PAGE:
Id. 266:10–267:9. Ruiz asked plaintiff to stop transferring his answers, but plaintiff did not. Id.
269:1–18. Ruiz eventually approached plaintiff and reached over him to take his exam booklet,
but plaintiff “put [his] hand over the booklet and the exam and just continued to bubble in [his]
answers.” Id. 269:19–270:6. Plaintiff continued filling in his answer sheet for between ninety
seconds and two minutes after the exam had concluded. Id. 271:10–13. Once plaintiff had filled
in all of the remaining answers, Ruiz collected his answer sheet, and plaintiff left the exam room.
Later that day, Ruiz reported the incident via email to Dean Goldberg, Dean Haywood, and
other faculty, explaining that plaintiff continued transferring his answers after time had been
called, even after Ruiz “told him 3 times to put his pencil down.” Ex. 13 to Def.’s Mot. [Dkt. # 18-
13] at 1. She informed the faculty members that when she attempted to take the exam and answer
sheet away from plaintiff, “he became aggressive and would not allow [her] to take the
exam/answer sheet,” and that he “put both of his arms on top of the exam and answer sheet and
kept filling the circles.” Id. Ruiz also stated that plaintiff approached her after the incident and
apologized, and she told him that his behavior was not appropriate. Id.
Alleged misconduct by students at the Medical School is governed by the Regulations for
M.D. Candidates, which includes an Honor Code. Decl. of Rhonda M. Goldberg, Ex. 8 to Def.’s
Mot. [Dkt. # 18-8] (“Goldberg Decl.”) ¶ 3; Ex. A to Goldberg Decl. [Dkt. # 18-8] (“Regulations”).
The Honor Code identifies a number of specific violations, and it also directs that “[s]tudents will
not . . . [v]iolate any other commonly understood principle of academic honesty.” Regulations
§ F(2)(a)(6). Plaintiff received a copy of the Regulations, including the Honor Code, when he
enrolled at the Medical School in August 2010, and he signed a document acknowledging that he
had reviewed them. Chenari Dep. 210:12–211:16; Ex. 14 to Def.’s Mot. [Dkt. # 18-14] at 2.
In response to Ruiz’s email regarding plaintiff’s conduct at the December 14, 2012 exam,
Dean Goldberg initiated proceedings to address a possible violation of the Honor Code. Goldberg
Dep. 21:8–21. On February 4, 2013, Goldberg met with plaintiff to discuss the incident. Chenari
Dep. 293:3–6. She provided plaintiff with a copy of the Regulations and an Honor Code violation
report, which included emails from Ruiz and a student describing plaintiff’s conduct at the exam.
Goldberg Dep. 22:8–18; Chenari Dep. 293:7–17; Ex. 15 to Def.’s Mot. [Dkt. # 18-15] (“Honor
Code Violation Report”). She gave plaintiff the opportunity to provide his version of events, and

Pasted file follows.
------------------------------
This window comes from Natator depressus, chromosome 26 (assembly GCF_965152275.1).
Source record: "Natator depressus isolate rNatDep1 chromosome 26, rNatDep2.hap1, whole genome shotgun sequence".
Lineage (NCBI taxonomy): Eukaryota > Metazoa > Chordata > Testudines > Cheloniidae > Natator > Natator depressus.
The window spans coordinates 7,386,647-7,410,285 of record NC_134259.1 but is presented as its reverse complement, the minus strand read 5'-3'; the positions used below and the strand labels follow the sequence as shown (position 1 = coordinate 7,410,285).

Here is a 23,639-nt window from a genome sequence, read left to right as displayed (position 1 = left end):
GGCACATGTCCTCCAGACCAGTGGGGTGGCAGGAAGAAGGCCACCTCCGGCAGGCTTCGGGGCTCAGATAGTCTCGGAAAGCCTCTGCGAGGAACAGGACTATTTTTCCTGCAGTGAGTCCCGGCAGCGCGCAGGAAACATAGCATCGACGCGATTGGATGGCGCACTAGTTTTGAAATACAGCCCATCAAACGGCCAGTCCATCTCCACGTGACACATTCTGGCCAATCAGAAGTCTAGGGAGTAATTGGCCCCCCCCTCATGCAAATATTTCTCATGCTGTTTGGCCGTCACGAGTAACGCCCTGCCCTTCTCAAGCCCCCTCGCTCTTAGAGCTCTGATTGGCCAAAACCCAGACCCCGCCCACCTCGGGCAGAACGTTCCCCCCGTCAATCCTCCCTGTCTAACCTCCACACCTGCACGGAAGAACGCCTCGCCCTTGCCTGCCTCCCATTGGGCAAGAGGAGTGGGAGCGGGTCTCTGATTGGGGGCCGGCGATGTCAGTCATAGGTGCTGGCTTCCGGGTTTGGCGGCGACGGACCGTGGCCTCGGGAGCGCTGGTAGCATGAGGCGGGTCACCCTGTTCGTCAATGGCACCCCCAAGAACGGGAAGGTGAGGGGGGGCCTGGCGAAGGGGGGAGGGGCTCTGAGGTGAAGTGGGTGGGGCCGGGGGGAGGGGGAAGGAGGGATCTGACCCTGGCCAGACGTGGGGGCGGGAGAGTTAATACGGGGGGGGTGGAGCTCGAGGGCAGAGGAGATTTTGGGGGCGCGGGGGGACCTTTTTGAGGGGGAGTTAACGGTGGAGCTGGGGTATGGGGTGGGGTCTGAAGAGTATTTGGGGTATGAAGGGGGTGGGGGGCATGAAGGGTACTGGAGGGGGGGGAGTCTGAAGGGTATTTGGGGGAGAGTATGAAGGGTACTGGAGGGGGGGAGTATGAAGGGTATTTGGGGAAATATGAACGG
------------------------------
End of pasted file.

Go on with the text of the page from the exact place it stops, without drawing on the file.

he explained that “he hadn’t finished bubbling in his answers and he needed to do that and he
probably made a mistake.” Goldberg Dep. 22:19–23:3.
Pursuant to the Regulations, Goldberg referred the matter to a Subcommittee on
Professional Comportment (“Subcommittee”). Regulations § G(4)(c); Goldberg Dep. 23:6–24:10.
Dean Goldberg provided plaintiff with notice of the composition of the Subcommittee as is
required by the Regulations, and plaintiff gave his approval. Regulations § G(5)–(6); Ex. 16 to
Def.’s Mot. [Dkt. # 18-16]. The Subcommittee interviewed plaintiff about the incident and
provided him with the opportunity to give a statement, but he declined. Regulations § G(7);
Chenari Dep. 305:12–19, 306:16–307:1.
On March 15, 2013, the Subcommittee issued its written report, in which it “unanimously
concluded, by a preponderance of the evidence . . . that Mr. Chenari violated Section F(2)(a)(6) of
the Honor Code that states that students will not ‘violate any other commonly understood
principles of academic honesty.’” Ex. 17 to Def.’s Mot. [Dkt. # 18-17] (“Subcommittee Report”)
at 4. The Subcommittee agreed that plaintiff should receive an “F” on the exam and an “F” in the
course, and that plaintiff’s transcript should state that the grade was based on a finding of academic
dishonesty. Id. at 5. Three Subcommittee members recommended that plaintiff be dismissed from
the Medical School, and one member recommended that he be suspended for a year. Id.
When a student is recommended for dismissal or suspension, the Regulations require that
the case be referred to the Medical Student Evaluation Committee (“MSEC”). Regulations
§ G(13). The MSEC held a hearing in plaintiff’s case on April 18, 2013, at which plaintiff gave a
statement and was briefly questioned.